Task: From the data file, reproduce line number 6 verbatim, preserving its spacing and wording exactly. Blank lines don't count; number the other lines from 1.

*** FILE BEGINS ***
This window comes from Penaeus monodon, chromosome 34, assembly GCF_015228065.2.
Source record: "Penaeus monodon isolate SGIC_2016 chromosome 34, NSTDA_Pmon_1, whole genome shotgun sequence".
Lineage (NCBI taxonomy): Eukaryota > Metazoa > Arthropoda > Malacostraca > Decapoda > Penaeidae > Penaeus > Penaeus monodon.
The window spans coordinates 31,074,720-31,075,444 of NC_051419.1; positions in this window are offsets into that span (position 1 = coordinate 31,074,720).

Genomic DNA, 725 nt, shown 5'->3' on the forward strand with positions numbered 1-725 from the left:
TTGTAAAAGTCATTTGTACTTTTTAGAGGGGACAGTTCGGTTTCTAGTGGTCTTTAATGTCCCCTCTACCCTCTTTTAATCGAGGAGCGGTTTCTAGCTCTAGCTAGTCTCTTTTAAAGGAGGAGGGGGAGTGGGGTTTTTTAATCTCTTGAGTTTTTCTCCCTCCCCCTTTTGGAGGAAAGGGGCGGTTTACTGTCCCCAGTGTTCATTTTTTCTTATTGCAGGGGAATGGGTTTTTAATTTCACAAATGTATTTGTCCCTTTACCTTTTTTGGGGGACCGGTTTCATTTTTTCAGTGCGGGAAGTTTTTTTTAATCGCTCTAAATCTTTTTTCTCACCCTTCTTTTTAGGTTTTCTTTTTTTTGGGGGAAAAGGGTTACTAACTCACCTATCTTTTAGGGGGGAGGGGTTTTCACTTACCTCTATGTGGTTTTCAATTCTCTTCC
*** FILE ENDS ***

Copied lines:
TTGTAAAAGTCATTTGTACTTTTTAGAGGGGACAGTTCGGTTTCTAGTGGTCTTTAATGTCCCCTCTACCCTCTTTTAATCGAGGAGCGGTTTCTAGCTCTAGCTAGTCTCTTTTAAAGGAGGAGGGGGAGTGGGGTTTTTTAATCTCTTGAGTTTTTCTCCCTCCCCCTTTTGGAGGAAAGGGGCGGTTTACTGTCCCCAGTGTTCATTTTTTCTTATTGCAGGGGAATGGGTTTTTAATTTCACAAATGTATTTGTCCCTTTACCTTTTTTGGGGGACCGGTTTCATTTTTTCAGTGCGGGAAGTTTTTTTTAATCGCTCTAAATCTTTTTTCTCACCCTTCTTTTTAGGTTTTCTTTTTTTTGGGGGAAAAGGGTTACTAACTCACCTATCTTTTAGGGGGGAGGGGTTTTCACTTACCTCTATGTGGTTTTCAATTCTCTTCC